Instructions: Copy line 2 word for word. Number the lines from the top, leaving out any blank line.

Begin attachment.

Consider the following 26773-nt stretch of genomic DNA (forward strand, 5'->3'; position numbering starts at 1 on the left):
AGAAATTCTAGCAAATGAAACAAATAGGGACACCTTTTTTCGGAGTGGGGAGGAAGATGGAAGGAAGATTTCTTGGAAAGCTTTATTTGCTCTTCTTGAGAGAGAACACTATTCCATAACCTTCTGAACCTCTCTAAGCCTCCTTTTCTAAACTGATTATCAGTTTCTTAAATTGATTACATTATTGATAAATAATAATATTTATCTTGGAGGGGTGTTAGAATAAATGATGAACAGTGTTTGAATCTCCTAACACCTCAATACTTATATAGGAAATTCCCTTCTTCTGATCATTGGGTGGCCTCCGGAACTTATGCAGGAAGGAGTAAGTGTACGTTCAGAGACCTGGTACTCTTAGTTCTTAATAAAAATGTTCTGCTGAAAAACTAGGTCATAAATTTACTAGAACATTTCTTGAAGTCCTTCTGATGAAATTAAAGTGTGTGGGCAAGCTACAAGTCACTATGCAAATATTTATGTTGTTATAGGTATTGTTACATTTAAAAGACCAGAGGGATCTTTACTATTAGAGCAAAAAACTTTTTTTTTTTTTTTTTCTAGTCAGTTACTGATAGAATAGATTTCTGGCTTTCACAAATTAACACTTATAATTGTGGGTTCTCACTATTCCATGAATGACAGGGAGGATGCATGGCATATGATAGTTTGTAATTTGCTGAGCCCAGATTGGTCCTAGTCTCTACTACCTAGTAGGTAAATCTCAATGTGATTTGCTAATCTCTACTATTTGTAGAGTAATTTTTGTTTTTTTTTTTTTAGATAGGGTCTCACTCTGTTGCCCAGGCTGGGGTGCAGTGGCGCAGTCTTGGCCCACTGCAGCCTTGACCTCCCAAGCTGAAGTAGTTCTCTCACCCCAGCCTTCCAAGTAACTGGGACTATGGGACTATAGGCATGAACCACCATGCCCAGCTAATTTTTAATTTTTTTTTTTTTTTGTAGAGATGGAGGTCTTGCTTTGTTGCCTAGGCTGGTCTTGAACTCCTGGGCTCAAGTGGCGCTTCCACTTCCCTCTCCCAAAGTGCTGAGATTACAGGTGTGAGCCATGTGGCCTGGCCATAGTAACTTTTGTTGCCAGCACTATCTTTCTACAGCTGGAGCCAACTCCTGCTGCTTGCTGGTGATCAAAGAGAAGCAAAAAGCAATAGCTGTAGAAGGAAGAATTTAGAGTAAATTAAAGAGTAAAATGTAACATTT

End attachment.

AGAAATTCTAGCAAATGAAACAAATAGGGACACCTTTTTTCGGAGTGGGGAGGAAGATGGAAGGAAGATTTCTTGGAAAGCTTTATTTGCTCTTCTTGAGAGAGAACACTATTCCATAACCTTCTGAACCTCTCTAAGCCTCCTTTTCTAAACTGATTATCAGTTTCTTAAATTGATTACATTATTGATAAATAATAATATTTATCTTGGAGGGGTGTTAGAATAAATGATGAACAGTGTTTGAATCTCCTAACACCTCAATACTTATATAGGAAATTCCCTTCTTCTGATCATTGGGTGGCCTCCGGAACTTATGCAGGAAGGAGTAAGTGTACGTTCAGAGACCTGGTACTCTTAGTTCTTAATAAAAATGTTCTGCTGAAAAACTAGGTCATAAATTTACTAGAACATTTCTTGAAGTCCTTCTGATGAAATTAAAGTGTGTGGGCAAGCTACAAGTCACTATGCAAATATTTATGTTGTTATAGGTATTGTTACATTTAAAAGACCAGAGGGATCTTTACTATTAGAGCAAAAAACTTTTTTTTTTTTTTTTTCTAGTCAGTTACTGATAGAATAGATTTCTGGCTTTCACAAATTAACACTTATAATTGTGGGTTCTCACTATTCCATGAATGACAGGGAGGATGCATGGCATATGATAGTTTGTAATTTGCTGAGCCCAGATTGGTCCTAGTCTCTACTACCTAGTAGGTAAATCTCAATGTGATTTGCTAATCTCTACTATTTGTAGAGTAATTTTTGTTTTTTTTTTTTTAGATAGGGTCTCACTCTGTTGCCCAGGCTGGGGTGCAGTGGCGCAGTCTTGGCCCACTGCAGCCTTGACCTCCCAAGCTGAAGTAGTTCTCTCACCCCAGCCTTCCAAGTAACTGGGACTATGGGACTATAGGCATGAACCACCATGCCCAGCTAATTTTTAATTTTTTTTTTTTTTTGTAGAGATGGAGGTCTTGCTTTGTTGCCTAGGCTGGTCTTGAACTCCTGGGCTCAAGTGGCGCTTCCACTTCCCTCTCCCAAAGTGCTGAGATTACAGGTGTGAGCCATGTGGCCTGGCCATAGTAACTTTTGTTGCCAGCACTATCTTTCTACAGCTGGAGCCAACTCCTGCTGCTTGCTGGTGATCAAAGAGAAGCAAAAAGCAATAGCTGTAGAAGGAAGAATTTAGAGTAAATTAAAGAGTAAAATGTAACATTT